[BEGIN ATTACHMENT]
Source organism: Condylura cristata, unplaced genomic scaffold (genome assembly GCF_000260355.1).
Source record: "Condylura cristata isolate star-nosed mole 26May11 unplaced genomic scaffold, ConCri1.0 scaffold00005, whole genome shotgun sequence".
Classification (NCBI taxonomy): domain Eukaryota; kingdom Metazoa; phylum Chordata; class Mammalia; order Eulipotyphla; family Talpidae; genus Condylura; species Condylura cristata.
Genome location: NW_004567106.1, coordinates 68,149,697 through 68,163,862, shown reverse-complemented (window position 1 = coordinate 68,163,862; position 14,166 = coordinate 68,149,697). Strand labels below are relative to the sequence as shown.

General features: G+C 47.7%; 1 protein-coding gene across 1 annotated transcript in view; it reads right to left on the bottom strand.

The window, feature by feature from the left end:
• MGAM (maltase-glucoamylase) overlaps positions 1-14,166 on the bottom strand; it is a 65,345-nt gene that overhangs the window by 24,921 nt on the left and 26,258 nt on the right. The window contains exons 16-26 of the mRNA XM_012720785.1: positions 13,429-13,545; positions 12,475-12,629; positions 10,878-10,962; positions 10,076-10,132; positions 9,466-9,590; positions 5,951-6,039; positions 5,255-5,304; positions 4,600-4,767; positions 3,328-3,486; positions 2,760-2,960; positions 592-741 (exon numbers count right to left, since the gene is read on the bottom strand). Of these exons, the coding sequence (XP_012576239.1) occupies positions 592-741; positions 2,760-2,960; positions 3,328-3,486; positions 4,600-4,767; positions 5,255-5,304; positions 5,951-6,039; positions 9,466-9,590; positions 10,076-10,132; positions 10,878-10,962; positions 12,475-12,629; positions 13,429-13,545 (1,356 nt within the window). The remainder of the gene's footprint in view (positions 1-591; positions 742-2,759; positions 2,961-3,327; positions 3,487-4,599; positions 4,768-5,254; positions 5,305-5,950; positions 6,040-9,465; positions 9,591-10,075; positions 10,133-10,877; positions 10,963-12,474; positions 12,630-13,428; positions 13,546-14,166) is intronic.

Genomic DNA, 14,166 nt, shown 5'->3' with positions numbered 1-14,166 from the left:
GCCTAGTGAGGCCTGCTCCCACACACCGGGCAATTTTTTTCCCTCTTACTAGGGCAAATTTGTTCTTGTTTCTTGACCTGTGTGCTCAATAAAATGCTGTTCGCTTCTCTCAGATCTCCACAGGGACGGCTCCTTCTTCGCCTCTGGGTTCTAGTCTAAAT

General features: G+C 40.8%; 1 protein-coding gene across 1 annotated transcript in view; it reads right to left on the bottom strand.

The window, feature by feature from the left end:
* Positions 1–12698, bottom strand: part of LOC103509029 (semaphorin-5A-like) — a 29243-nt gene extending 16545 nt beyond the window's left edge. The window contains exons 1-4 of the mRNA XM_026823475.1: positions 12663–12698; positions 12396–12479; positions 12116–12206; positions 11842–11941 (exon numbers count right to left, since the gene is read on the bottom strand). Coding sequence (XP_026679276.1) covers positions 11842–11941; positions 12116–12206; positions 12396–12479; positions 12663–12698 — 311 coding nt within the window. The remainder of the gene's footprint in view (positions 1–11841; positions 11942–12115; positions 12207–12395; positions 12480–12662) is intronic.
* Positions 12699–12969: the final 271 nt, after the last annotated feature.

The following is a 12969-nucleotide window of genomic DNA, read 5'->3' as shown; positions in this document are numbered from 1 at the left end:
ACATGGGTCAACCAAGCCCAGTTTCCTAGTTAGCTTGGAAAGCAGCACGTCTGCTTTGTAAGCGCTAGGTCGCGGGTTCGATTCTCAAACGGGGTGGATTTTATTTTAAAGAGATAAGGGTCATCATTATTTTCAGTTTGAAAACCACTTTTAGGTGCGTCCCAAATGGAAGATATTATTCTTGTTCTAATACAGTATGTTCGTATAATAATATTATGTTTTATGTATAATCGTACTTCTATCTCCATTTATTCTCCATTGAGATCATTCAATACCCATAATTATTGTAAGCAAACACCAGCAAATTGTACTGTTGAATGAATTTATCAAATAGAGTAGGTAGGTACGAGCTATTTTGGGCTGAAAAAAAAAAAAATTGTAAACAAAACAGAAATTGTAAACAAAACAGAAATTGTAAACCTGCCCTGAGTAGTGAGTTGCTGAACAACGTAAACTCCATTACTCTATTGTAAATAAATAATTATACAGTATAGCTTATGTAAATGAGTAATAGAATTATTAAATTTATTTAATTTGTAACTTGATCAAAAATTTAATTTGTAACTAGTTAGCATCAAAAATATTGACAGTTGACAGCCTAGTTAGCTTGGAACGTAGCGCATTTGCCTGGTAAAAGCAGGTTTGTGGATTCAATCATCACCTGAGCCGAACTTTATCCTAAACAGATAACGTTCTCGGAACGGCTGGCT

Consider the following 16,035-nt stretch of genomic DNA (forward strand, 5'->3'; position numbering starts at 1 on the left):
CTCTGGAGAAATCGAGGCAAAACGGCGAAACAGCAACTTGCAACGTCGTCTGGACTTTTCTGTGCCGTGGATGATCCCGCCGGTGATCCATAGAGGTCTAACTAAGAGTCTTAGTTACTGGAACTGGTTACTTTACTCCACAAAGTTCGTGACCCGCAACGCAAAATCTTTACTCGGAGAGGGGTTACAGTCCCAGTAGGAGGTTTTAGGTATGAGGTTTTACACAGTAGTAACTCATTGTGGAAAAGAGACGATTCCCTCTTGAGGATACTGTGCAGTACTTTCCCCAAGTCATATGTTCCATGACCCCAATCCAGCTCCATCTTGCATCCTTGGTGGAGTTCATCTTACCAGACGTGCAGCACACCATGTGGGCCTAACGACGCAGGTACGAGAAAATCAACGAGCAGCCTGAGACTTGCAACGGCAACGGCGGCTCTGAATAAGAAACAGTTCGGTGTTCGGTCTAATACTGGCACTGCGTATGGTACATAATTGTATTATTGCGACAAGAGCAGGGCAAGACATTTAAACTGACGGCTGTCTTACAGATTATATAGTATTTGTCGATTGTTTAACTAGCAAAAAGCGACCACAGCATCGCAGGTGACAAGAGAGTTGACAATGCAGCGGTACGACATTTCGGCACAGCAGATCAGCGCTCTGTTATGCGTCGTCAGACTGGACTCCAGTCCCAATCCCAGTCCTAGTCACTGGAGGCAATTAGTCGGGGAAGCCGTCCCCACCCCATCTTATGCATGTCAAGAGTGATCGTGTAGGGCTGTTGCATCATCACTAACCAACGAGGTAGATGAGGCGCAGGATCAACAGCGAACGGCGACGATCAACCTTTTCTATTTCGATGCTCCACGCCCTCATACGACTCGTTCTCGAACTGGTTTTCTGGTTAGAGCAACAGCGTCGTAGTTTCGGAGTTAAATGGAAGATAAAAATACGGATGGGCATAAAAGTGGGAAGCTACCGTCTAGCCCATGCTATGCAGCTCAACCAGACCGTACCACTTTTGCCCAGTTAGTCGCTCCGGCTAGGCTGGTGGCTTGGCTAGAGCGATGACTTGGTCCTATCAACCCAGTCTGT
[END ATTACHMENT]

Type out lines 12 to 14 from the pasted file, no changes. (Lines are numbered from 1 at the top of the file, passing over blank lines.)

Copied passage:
* Positions 1–12698, bottom strand: part of LOC103509029 (semaphorin-5A-like) — a 29243-nt gene extending 16545 nt beyond the window's left edge. The window contains exons 1-4 of the mRNA XM_026823475.1: positions 12663–12698; positions 12396–12479; positions 12116–12206; positions 11842–11941 (exon numbers count right to left, since the gene is read on the bottom strand). Coding sequence (XP_026679276.1) covers positions 11842–11941; positions 12116–12206; positions 12396–12479; positions 12663–12698 — 311 coding nt within the window. The remainder of the gene's footprint in view (positions 1–11841; positions 11942–12115; positions 12207–12395; positions 12480–12662) is intronic.
* Positions 12699–12969: the final 271 nt, after the last annotated feature.

The following is a 12969-nucleotide window of genomic DNA, read 5'->3' as shown; positions in this document are numbered from 1 at the left end: